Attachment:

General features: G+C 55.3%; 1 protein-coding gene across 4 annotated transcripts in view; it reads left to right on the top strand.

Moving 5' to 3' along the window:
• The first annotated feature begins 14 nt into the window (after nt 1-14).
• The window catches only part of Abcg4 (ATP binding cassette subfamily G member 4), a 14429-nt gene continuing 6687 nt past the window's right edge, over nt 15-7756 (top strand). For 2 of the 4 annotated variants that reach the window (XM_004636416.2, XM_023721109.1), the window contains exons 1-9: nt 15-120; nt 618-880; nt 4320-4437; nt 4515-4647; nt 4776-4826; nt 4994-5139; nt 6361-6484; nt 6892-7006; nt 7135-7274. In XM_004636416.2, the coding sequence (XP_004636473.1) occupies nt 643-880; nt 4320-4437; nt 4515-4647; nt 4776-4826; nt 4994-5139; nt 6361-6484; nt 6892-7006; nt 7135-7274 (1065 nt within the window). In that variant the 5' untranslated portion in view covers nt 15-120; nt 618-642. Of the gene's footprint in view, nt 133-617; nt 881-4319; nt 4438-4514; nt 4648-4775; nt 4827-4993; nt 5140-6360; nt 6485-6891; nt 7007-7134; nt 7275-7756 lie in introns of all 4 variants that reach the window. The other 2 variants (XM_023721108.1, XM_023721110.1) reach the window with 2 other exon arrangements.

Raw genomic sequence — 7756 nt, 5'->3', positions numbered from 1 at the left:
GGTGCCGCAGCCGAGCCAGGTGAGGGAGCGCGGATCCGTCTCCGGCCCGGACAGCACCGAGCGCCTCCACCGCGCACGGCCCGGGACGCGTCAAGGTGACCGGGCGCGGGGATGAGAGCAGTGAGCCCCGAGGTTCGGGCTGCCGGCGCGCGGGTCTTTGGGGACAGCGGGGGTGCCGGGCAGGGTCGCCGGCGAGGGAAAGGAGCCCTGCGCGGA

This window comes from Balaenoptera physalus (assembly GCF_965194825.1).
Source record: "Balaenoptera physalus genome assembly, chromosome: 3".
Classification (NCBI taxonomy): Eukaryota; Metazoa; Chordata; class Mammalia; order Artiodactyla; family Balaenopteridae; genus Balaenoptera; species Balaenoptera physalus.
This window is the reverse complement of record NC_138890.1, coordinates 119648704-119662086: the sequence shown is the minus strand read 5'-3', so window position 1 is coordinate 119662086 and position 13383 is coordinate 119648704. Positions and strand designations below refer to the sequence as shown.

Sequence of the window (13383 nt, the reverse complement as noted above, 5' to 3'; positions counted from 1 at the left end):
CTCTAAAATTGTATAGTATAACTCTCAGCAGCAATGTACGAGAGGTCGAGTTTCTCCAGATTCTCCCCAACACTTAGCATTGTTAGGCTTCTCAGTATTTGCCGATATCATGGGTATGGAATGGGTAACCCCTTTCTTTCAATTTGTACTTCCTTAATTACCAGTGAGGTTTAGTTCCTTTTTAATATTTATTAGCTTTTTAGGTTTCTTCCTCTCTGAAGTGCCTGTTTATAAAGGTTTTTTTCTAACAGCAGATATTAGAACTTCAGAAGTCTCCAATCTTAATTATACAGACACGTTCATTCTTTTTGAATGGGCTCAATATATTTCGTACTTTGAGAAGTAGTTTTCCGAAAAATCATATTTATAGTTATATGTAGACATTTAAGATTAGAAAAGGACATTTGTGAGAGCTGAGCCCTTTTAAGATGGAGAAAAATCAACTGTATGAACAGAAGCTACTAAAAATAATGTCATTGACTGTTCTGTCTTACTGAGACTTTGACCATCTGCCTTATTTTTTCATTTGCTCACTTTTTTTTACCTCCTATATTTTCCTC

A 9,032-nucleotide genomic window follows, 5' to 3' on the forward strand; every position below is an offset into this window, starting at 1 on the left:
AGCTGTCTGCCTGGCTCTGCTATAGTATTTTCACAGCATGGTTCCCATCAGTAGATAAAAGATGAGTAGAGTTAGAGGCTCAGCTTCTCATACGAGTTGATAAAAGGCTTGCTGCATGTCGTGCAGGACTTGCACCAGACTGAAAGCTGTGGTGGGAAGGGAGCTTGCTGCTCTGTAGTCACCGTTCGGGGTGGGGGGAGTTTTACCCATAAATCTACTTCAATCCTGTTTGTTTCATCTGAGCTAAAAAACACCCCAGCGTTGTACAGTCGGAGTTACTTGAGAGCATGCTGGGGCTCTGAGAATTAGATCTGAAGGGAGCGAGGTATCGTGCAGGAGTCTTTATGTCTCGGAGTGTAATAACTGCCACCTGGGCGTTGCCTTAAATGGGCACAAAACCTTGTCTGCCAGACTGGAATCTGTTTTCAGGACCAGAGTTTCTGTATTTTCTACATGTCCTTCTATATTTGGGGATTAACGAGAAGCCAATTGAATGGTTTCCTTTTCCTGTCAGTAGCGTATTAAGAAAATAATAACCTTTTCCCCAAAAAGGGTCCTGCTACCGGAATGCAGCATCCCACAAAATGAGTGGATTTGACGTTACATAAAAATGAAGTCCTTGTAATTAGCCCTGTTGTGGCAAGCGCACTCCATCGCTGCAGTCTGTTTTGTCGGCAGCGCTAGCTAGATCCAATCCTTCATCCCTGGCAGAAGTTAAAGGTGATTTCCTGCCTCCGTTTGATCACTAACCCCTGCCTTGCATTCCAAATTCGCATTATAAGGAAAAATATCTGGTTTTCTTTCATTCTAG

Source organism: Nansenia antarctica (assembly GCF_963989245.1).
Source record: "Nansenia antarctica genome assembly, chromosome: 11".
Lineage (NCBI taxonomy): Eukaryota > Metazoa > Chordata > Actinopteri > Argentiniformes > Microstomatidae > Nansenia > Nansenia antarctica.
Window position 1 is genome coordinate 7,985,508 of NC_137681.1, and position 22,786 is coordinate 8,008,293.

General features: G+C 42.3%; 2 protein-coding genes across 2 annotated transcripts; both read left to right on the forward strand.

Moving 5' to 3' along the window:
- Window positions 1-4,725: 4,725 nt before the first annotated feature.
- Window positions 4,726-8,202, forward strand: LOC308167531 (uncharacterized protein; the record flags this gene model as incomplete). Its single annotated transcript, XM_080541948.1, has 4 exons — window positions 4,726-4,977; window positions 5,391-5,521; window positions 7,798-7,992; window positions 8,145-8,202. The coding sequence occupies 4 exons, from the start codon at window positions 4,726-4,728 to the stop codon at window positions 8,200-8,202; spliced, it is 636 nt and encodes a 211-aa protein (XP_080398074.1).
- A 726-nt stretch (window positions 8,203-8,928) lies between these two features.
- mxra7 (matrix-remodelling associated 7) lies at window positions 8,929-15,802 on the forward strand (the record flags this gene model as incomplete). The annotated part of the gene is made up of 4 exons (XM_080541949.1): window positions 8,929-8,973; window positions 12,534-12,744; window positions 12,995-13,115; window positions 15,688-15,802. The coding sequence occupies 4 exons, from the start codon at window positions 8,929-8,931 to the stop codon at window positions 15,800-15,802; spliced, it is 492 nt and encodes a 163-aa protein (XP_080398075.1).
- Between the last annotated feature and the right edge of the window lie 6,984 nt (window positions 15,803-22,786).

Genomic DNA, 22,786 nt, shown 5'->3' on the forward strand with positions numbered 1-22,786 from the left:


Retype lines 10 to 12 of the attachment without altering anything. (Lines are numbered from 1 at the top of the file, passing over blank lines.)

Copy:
This window is the reverse complement of record NC_138890.1, coordinates 119648704-119662086: the sequence shown is the minus strand read 5'-3', so window position 1 is coordinate 119662086 and position 13383 is coordinate 119648704. Positions and strand designations below refer to the sequence as shown.

Sequence of the window (13383 nt, the reverse complement as noted above, 5' to 3'; positions counted from 1 at the left end):
CTCTAAAATTGTATAGTATAACTCTCAGCAGCAATGTACGAGAGGTCGAGTTTCTCCAGATTCTCCCCAACACTTAGCATTGTTAGGCTTCTCAGTATTTGCCGATATCATGGGTATGGAATGGGTAACCCCTTTCTTTCAATTTGTACTTCCTTAATTACCAGTGAGGTTTAGTTCCTTTTTAATATTTATTAGCTTTTTAGGTTTCTTCCTCTCTGAAGTGCCTGTTTATAAAGGTTTTTTTCTAACAGCAGATATTAGAACTTCAGAAGTCTCCAATCTTAATTATACAGACACGTTCATTCTTTTTGAATGGGCTCAATATATTTCGTACTTTGAGAAGTAGTTTTCCGAAAAATCATATTTATAGTTATATGTAGACATTTAAGATTAGAAAAGGACATTTGTGAGAGCTGAGCCCTTTTAAGATGGAGAAAAATCAACTGTATGAACAGAAGCTACTAAAAATAATGTCATTGACTGTTCTGTCTTACTGAGACTTTGACCATCTGCCTTATTTTTTCATTTGCTCACTTTTTTTTACCTCCTATATTTTCCTC